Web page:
I thought I would follow up after reposting my “Assuming a Circular Bible” cartoon with a post on assuming a circular religion. The reference of course is to the attempt to deal with things by addressing an abstraction that is much simpler than the complexities of reality – like the famous joke about a physicist coming up with a solution to a farming problem that only works for spherical cows in a vacuum.
The impetus for my post is a review by Jason Rosenhouse of Evolution and Belief: Confessions of a Religious Paleontologist by Robert Asher. In the post, he refers to Asher’s religious views in a manner that makes conservative definitions of orthodoxy normative. For instance, he talks of Asher’s “massively watered-down version of Christianity.” While, on the positive side, Rosenhouse shows that he is aware that there is a spectrum of views that fall within the range of the phenomenon called Christianity, he assumes that as one moves from one end of the spectrum to the other, one is dealing with something less and less deserving of the name:
The sort of religion promoted by the young-Earthers is obviously incompatible with science, but they don’t get to define Christianity for everyone. By contrast, the very liberal versions promoted by people like John Shelby Spong can easily be reconciled with science, but only at the cost of discarding almost every major point of Christian theology. Go that route if you wish, but some will complain that you are thereby left with a version of Christianity that is scarcely distinguishable from secular humanism. The really interesting discussion takes place between those extremes.
Can you see the problem? Why is the conservative end assumed to be the more Christian? Why is resemblance to secular humanism considered less Christian, and why is it not considered from an inverted perspective, asking whether it is something to be complained about that secular humanism is at times scarcely distinguishable from liberal Christianity?
In short, I think that Rosenhouse assumes a particular definition of Christianity as normative. But that allegedly normative version has never been the only form of Christianity, nor is it clear that it has ever predominated among educated Christians.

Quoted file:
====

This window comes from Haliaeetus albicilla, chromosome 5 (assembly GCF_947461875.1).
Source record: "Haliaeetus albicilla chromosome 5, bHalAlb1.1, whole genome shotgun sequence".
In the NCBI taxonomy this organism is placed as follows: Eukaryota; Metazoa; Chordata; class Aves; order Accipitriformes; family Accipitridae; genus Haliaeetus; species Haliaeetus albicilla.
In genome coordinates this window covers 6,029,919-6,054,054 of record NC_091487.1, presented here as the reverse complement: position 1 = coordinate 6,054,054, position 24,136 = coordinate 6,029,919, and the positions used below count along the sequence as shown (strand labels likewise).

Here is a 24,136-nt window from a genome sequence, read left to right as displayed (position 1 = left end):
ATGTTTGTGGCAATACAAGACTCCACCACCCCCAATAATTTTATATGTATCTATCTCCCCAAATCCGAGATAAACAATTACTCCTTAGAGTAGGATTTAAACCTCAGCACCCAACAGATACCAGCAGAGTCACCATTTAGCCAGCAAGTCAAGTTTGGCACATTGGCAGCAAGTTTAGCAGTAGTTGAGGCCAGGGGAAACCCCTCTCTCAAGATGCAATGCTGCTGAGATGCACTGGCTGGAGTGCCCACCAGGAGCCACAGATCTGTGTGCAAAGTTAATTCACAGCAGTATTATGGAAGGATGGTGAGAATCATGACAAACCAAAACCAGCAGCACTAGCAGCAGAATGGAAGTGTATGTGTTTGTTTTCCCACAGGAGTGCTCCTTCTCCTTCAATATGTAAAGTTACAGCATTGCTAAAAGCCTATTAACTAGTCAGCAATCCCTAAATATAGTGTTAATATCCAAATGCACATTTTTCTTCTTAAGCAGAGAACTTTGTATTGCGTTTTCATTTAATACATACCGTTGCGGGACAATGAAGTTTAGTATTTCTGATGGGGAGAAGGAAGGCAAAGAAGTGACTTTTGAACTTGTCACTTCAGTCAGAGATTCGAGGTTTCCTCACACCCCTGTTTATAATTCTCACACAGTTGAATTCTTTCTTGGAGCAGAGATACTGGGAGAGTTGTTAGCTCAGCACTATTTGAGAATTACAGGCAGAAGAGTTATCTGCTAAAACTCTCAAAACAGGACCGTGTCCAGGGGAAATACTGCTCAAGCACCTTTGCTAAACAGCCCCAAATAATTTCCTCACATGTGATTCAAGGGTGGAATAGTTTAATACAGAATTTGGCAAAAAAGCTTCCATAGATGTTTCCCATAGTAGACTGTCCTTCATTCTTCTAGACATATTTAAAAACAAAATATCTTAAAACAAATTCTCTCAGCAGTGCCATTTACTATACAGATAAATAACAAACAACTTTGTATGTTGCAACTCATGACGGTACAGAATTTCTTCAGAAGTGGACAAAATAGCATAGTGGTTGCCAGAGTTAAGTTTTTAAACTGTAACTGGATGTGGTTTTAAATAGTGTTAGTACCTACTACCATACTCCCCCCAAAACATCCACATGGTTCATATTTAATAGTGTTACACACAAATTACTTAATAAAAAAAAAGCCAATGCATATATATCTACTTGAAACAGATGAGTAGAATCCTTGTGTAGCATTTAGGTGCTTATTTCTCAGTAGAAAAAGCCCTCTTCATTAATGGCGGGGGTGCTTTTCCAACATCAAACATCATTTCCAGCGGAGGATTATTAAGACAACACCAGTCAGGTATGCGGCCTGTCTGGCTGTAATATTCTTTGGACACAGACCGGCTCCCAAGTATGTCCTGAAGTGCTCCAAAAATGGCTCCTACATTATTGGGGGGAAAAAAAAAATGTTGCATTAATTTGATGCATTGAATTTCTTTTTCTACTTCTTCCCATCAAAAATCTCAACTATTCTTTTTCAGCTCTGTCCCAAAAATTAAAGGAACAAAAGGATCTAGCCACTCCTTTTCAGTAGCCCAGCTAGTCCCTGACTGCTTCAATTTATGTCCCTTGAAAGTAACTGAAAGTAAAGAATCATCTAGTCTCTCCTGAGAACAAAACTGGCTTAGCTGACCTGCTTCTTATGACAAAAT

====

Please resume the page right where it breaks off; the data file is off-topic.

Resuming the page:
What would the discussion look like if instead we took the most liberal, most educated, and most open examples from Christian history as normative? How would the conversation need to be recast?Here are some links to other recent blog posts and articles that are of related interest:
Tenzan Eaghll wrote an open letter to Richard Dawkins about religion.
Chris Heard at long last continues a series on the inspiration of Scripture, which was inspired by something I wrote a while back.
Kevin Miller’s recent post focused on fundamentalisms of various sorts.
Charles Reid on the need for Christians to combat science illiteracy.
Inside Higher Ed had a piece about academic freedom and a course about different kinds of creationism at Ball State University.
Zack Hunt’s post about the Bible testifying to its own imperfection was reposted at Red Letter Christians.
But the identification of Christianity with a bulk of propositional claims needs to be questioned. Not because propositional claims don’t matter. But because the answers matter less then who you are in community with in struggling with these questions.
Craig Watts followed up on the study about certainty and persuasiveness.
Adam Kotsko offered some thoughts about the Emergent Church and the New Atheism.
And finally, a post suggesting that certain conservative voices need to heed Proverbs 16:19.